Some months back, I had posted how the gap in Indian and Chinese FDI is just a function of the way two countries calculate FDI - and am posting it again (sorry for the repetition):
    In terms of comparisons, India attracts less that 10% of the FDI as compared to China. However, such a difference is largely due to the different manner in which india and China calculate what constitutes the FDI.

    The IMF definition of FDI includes 12 different elements:
    -equity capital,
    -reinvested earnings of foreign companies,
    -inter-company debt transactions,
    -short-term and long-term loans,
    -financial leasing,
    -trade credits,
    -non-cash acquisition of equity,
    -investment made by foreign venture capital investors,
    -earnings data of indirectly-held FDI enterprises,
    -control premium and non-competition fee.

    China includes all these in its calculation of FDI, while the Indian FDI reports only equity capital as FDI. Similarly, China reports improted equipments as FDI, while india includes these imports in its trade data.

    Moreover, China also includes domestic money coming through Macau, Taiwan and HK in calculating its FDI inflows (often called "round-tripping" - i.e., domestic money routed through these destinations to be invested in mainland China, to avail concessions, tax breaks etc.). Estimates show that this can be as large as 60% of China's FDIs.


    3. The Employment "Boom" in USA
    According to Bureau of Labor Statistics July '05 payroll jobs release, 207,000 jobs were created in July - which actually is pretty good and assuring...

    ...till, one looks behind these statistics - and as someone pointed out:

    "Of the new jobs, 26,000 (about 13%) are tax-supported government jobs. That leaves 181,000 private sector jobs. Of these private sector jobs, 177,000, or 98%, are in the domestic service sector.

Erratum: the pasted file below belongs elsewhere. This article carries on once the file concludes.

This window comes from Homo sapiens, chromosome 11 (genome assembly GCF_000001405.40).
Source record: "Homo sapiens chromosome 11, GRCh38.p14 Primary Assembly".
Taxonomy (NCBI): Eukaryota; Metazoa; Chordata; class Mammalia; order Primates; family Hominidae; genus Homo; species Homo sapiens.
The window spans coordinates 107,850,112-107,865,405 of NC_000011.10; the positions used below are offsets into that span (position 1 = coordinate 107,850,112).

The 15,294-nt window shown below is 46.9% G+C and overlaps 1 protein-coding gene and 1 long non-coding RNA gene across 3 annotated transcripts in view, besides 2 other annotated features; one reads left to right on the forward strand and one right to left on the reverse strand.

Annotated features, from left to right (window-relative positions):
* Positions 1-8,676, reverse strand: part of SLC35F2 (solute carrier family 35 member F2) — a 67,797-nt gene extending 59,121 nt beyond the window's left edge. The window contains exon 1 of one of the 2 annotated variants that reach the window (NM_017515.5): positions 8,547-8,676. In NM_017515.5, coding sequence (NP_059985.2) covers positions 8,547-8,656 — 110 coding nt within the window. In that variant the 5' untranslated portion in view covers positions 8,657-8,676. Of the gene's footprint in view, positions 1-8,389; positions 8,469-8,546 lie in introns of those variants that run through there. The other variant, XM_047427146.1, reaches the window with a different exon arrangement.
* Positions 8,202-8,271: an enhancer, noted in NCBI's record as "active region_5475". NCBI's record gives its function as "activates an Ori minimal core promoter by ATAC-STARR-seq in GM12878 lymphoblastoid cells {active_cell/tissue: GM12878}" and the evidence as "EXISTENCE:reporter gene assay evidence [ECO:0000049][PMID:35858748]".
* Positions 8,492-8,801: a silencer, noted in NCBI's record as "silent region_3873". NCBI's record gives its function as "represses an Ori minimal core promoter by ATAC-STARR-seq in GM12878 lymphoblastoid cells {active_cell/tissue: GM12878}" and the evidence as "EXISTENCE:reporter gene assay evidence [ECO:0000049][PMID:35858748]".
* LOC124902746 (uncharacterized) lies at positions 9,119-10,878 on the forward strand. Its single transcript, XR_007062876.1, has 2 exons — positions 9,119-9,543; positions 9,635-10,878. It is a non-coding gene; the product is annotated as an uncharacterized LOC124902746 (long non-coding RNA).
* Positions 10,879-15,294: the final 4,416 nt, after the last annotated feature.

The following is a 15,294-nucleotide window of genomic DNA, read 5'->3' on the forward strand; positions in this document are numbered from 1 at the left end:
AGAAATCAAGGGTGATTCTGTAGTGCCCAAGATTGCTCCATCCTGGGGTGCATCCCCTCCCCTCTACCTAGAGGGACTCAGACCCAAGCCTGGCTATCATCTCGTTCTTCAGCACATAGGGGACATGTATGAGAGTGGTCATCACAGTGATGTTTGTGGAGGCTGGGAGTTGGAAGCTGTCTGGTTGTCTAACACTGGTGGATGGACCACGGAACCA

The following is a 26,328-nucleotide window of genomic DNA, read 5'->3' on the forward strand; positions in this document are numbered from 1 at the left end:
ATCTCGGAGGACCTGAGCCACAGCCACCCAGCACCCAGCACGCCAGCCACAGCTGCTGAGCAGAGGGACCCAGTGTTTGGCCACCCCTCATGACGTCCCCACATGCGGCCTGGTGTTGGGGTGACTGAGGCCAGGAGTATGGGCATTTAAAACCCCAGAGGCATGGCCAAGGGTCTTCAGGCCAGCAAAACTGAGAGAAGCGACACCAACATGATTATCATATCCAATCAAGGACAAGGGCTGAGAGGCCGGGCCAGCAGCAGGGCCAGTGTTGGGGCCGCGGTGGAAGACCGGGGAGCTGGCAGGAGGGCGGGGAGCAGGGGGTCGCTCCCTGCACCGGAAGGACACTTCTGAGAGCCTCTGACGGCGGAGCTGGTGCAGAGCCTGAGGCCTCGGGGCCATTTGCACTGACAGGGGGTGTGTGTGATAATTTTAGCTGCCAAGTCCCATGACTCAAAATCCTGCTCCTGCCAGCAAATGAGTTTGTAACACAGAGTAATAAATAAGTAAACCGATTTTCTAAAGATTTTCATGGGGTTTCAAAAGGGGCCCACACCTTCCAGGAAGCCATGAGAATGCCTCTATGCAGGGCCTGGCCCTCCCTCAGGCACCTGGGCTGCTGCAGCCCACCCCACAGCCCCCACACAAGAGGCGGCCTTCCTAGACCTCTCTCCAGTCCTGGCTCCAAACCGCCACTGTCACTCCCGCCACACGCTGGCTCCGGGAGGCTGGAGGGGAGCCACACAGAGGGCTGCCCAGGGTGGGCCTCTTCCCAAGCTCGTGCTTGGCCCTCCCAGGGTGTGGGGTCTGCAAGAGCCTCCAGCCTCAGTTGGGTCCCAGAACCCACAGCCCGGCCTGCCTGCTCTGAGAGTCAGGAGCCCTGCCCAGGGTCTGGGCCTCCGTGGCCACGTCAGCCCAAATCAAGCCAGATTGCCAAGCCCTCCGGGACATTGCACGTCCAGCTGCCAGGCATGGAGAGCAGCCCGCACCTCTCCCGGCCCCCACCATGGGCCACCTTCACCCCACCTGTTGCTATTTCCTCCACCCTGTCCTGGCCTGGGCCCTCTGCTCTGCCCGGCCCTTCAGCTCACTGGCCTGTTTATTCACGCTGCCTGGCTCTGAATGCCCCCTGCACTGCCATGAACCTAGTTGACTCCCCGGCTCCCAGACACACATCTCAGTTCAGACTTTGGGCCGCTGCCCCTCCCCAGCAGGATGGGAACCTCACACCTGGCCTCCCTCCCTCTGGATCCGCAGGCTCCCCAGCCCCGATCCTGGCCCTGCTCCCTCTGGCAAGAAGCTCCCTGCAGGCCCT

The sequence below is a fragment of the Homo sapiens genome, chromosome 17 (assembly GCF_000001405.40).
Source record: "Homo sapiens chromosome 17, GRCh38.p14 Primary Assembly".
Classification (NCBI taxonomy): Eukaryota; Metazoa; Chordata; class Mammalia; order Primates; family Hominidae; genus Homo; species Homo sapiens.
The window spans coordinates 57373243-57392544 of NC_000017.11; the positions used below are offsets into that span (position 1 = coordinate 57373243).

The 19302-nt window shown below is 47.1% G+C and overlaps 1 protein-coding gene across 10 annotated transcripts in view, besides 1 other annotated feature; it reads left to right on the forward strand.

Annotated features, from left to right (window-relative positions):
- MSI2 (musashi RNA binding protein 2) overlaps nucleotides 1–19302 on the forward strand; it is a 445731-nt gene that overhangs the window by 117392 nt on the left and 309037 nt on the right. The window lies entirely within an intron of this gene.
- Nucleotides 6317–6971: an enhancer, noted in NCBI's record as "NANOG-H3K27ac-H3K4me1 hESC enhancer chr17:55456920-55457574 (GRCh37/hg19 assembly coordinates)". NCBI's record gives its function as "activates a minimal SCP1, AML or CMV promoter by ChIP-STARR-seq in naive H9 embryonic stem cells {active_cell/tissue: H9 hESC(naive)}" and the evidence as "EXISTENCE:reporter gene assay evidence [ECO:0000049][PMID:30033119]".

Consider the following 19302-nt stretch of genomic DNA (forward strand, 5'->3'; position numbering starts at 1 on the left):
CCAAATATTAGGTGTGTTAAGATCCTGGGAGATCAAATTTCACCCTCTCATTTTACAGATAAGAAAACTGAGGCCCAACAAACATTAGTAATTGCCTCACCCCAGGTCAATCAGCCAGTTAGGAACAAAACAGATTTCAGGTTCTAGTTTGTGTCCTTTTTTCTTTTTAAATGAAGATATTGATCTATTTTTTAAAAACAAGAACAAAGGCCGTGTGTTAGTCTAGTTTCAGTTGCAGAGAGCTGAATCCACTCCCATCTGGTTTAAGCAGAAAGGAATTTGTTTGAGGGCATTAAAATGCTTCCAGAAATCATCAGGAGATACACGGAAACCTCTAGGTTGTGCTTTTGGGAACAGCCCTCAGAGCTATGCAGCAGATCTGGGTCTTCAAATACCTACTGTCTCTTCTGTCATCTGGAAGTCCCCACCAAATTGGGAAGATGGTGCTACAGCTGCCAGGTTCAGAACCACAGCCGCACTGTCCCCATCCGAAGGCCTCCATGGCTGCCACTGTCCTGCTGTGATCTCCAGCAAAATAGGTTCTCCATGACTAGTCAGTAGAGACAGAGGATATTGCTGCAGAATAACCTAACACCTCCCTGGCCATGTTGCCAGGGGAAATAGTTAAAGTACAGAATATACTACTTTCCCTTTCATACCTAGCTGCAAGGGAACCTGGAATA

Here is the breakdown of the major categories:

    - 30,000 food servers and bar tenders;
    - 28,000 health care and social assistance:
    - 12,000 real estate;
    - 6,000 credit intermediation;
    - 8,000 transit and ground passenger transportation;
    -50,000 retail trade; and
    - 8,000 wholesale trade.
    (There were 7,000 construction jobs, most of which were filled by Mexican immigrants.)

    Not a single one of these jobs produces a tradable good or service that can be exported or serve as an import substitute to help reduce the massive and growing US trade deficit. The US economy is employing people to sell things, to move people around, and to serve them fast food and alcoholic beverages."

    Apparently, one does not need a university degree to get a job in USA!!!... What happens to the 65,000 engineers that US universities produce will remain a mystery!!

    Didn't Mark Twain said: "there are lies, damn lies, and stastics."... And almost 50 years back Darral Huff wrote a book called How to Lie with Statistics

    Structure of Indian Service Sector
    Share of Service Sector in India's GDP
    The Economy: Is China Ahead?
    You Don't Need expensive Colege Education to Work in US
    FDI Flow will Increase if Accounting System Changes
    Relevance of China to India
    China in World Trade System
    FDI: China & India - The Difference in Definition
    New York Times: China's great Divide

  • 1 comment:

    Balakumar said...

    Very interesting post. Also proves another common quote "Statistics reveals the obvious and conceals the vital!".